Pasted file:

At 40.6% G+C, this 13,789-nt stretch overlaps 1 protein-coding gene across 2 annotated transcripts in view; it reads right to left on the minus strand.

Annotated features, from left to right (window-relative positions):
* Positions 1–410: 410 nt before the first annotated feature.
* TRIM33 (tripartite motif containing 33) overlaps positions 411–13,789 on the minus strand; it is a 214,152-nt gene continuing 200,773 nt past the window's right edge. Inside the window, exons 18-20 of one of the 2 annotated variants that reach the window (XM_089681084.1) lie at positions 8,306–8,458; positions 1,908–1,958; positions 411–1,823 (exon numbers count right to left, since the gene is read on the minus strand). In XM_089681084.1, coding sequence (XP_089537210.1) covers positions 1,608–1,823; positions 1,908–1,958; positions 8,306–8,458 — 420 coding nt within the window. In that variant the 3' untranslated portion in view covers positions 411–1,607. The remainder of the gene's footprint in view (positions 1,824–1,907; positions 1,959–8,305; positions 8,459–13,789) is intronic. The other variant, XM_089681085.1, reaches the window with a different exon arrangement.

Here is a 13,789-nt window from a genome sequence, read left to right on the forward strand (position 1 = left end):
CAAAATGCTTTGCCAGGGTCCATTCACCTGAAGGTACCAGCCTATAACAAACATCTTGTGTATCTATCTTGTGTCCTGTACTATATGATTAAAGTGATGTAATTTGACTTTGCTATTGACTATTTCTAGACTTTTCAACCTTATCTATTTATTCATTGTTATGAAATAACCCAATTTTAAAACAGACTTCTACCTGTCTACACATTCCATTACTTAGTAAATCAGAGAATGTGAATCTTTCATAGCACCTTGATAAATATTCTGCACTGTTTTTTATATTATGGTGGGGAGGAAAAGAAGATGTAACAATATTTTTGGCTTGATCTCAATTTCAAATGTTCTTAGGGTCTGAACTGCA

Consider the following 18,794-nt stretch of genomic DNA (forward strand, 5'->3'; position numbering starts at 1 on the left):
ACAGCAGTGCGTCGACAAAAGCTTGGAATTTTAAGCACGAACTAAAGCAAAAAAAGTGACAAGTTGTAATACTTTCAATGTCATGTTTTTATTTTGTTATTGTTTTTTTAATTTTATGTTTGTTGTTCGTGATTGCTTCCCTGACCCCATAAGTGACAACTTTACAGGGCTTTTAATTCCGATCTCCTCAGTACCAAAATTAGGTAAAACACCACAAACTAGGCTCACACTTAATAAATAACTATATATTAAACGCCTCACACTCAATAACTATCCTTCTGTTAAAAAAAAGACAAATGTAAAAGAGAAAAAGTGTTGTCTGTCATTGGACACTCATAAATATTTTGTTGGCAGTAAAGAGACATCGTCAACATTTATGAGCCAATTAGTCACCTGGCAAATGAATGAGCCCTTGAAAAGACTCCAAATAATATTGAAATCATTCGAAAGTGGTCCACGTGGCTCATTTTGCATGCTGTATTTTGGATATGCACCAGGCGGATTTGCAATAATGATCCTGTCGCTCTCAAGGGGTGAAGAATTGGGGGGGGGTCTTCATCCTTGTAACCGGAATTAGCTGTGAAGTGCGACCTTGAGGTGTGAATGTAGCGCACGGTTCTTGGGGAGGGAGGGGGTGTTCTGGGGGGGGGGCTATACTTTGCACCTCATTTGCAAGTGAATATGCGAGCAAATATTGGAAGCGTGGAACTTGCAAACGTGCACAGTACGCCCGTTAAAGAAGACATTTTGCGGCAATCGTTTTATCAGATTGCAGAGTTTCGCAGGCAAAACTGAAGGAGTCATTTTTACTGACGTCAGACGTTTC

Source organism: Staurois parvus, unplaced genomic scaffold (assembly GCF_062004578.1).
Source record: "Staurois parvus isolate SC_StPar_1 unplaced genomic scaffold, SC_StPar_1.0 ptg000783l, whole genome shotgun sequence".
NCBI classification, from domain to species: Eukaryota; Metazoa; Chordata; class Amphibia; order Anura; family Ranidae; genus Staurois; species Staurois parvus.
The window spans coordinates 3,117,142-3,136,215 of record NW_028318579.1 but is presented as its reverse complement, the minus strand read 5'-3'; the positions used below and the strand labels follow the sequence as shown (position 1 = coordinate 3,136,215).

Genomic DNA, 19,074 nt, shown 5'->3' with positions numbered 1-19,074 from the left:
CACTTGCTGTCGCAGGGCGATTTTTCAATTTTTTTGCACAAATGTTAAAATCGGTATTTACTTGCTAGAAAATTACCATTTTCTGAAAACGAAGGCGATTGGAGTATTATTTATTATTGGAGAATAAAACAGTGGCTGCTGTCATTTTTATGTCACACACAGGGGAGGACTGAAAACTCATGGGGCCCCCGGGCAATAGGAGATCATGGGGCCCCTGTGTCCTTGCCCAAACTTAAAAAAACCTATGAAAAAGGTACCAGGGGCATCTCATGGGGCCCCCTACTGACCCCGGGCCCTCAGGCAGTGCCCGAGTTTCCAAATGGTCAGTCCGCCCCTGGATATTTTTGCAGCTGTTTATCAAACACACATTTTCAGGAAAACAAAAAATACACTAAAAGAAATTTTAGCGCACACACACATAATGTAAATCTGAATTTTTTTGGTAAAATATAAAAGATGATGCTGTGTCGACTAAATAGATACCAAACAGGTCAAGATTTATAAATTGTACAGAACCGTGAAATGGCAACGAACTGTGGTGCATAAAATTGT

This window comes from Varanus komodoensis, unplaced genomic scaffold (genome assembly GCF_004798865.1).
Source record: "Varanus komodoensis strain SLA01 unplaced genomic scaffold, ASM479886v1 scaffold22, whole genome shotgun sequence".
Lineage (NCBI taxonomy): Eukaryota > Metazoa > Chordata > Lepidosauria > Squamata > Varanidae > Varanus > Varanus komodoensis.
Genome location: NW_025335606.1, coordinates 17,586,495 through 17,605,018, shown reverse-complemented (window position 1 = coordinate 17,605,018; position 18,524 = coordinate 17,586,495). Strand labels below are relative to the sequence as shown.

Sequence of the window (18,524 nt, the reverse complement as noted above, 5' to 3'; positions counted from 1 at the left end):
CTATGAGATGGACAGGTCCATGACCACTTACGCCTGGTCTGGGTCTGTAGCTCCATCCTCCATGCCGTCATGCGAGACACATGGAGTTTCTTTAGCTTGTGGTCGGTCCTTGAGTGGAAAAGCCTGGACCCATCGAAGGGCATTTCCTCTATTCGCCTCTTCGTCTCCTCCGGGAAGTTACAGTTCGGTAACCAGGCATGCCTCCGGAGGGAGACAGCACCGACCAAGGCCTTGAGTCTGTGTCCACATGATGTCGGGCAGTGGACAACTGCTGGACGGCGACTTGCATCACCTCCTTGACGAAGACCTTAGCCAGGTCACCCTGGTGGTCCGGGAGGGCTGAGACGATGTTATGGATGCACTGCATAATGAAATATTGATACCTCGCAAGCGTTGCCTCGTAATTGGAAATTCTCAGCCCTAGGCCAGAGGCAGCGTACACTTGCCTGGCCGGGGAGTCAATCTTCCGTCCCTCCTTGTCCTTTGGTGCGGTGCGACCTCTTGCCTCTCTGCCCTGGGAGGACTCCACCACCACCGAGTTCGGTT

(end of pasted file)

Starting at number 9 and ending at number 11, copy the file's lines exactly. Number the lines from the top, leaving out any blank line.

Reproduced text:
Source organism: Staurois parvus, unplaced genomic scaffold (assembly GCF_062004578.1).
Source record: "Staurois parvus isolate SC_StPar_1 unplaced genomic scaffold, SC_StPar_1.0 ptg000783l, whole genome shotgun sequence".
NCBI classification, from domain to species: Eukaryota; Metazoa; Chordata; class Amphibia; order Anura; family Ranidae; genus Staurois; species Staurois parvus.